# Types of graphical causal models

A graphical causal model (GCM) comprises a graphical structure of causal relationships (e.g., X→Y) and causal mechanisms (i.e., \(P(Y|X)\)) that describe the (conditional) distribution of each node. In other words, a GCM aims at representing the true data generation process. For a given set of variables \(X_0, ..., X_n\), a GCM models the joint distribution that can be factorized as \(P(X_0, ..., X_n) = \prod_i P(X_i|PA_i)\) where \(PA_i\) are the parents of \(X_i\), which could be an empty set in the case of root nodes. The causal mechanism \(P(X_i|PA_i)\) may require additional constraints depending on the type of causal questions.

Pearl identifies three levels on the ladder of causality:

**1.** Association: Evaluate and reason using observational data \(P(X_0, ..., X_n)\). This level is common for machine
learning prediction problems.

**2.** Intervention: Execute interventions and estimate causal effects. This level is most relevant for causal effect
estimation questions, where we obtain interventional distributions in the form \(P(Y|do(X=...))\).

**3.** Counterfactuals: Estimate counterfactual outcomes of observed events. The main difference between interventions and
counterfactuals is that interventions focus on “forward-looking” questions like “What will happen if we change X?”,
while counterfactuals examine hypothetical scenarios that deviate from the actual observed event, such as
“What if X had taken a different value, how would our observation have been?”.

Estimating counterfactuals in Pearl’s framework demands stronger assumptions on causal mechanisms compared to those needed for estimating interventions. DoWhy offers three different classes with varying degrees of causal mechanism flexibility:

**ProbabilisticCausalModel (PCM):** A PCM provides the greatest flexibility in modeling causal mechanisms, as it only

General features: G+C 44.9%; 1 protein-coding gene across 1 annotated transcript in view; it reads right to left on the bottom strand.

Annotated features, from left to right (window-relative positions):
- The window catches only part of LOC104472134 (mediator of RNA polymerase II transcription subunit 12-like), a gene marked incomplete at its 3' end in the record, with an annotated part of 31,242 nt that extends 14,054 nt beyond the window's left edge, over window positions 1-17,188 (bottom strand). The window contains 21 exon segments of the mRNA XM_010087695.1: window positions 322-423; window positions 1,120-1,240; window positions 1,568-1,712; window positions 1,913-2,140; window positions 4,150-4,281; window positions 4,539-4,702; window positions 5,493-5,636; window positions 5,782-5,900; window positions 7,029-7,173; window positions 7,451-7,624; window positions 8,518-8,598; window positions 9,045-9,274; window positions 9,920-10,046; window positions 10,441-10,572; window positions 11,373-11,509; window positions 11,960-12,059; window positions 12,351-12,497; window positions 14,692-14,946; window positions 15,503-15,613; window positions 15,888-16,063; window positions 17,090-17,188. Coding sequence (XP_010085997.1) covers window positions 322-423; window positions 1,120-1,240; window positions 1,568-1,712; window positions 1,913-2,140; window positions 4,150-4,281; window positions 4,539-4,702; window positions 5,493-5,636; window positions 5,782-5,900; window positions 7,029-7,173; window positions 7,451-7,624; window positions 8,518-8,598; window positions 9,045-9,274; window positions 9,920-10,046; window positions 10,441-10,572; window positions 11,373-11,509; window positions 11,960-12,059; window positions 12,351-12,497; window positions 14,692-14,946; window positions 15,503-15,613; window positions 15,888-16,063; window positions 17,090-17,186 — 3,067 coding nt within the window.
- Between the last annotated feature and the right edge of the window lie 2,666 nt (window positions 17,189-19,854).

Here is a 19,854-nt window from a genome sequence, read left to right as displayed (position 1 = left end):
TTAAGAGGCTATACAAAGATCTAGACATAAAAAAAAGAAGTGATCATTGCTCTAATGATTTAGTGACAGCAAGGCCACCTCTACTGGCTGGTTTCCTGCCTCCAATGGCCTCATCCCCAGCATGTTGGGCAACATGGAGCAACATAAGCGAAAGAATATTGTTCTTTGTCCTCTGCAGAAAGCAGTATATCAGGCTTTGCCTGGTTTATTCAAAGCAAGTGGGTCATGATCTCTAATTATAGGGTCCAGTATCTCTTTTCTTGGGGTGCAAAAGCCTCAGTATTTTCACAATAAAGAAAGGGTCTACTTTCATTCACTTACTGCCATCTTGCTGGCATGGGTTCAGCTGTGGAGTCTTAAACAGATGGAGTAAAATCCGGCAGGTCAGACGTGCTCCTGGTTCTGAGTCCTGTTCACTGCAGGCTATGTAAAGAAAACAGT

requires generating samples conditioned on a node’s parents. Any model that can handle conditional distributions, such
as a wide array of Bayesian models, can be employed. This class is capable of modeling rungs 1 and 2.

**StructuralCausalModel (SCM):** An SCM limits mechanisms to a deterministic functional causal model (FCM) of parents and
unobserved noise, represented as \(X_i = f_i(PA_i, N_i)\), where \(N_i\) denotes unobserved noise. When fitting the
FCM, the model needs to be capable of accounting for the assumption that \(N_i\) is unobserved, but can be used as an
input when provided. A SCM generally allows modeling rungs 1 and 2, but additional constraints on the FCM are necessary
to model rung 3.

**InvertibleStructuralCausalModel (ISCM):** An ISCM is an SCM that further requires the underlying FCMs of nodes to be
invertible with respect to noise, meaning the noise can be reconstructed from the observed data. This additional
constraint reduces model flexibility but is required for modeling rung 3. With invertible models, we can address
(sample-specific) counterfactual questions. A typical example of an invertible FCM for continuous variables is an
additive noise model (ANM) of the form \(X_i = f_i(PA_i, N_i) = f'_i(PA_i) + N_i\), which can be learned using
standard regression models. The noise then becomes simply the residual.

For causal questions like treatment effect estimation, modeling rung 2 is sufficient. On the other hand, to determine root causes by asking “Would the target have been an outlier if node X behaved differently?”, rung 3 is required. Note that DoWhy generally uses invertible FCMs, such as ANMs, when models are assigned automatically.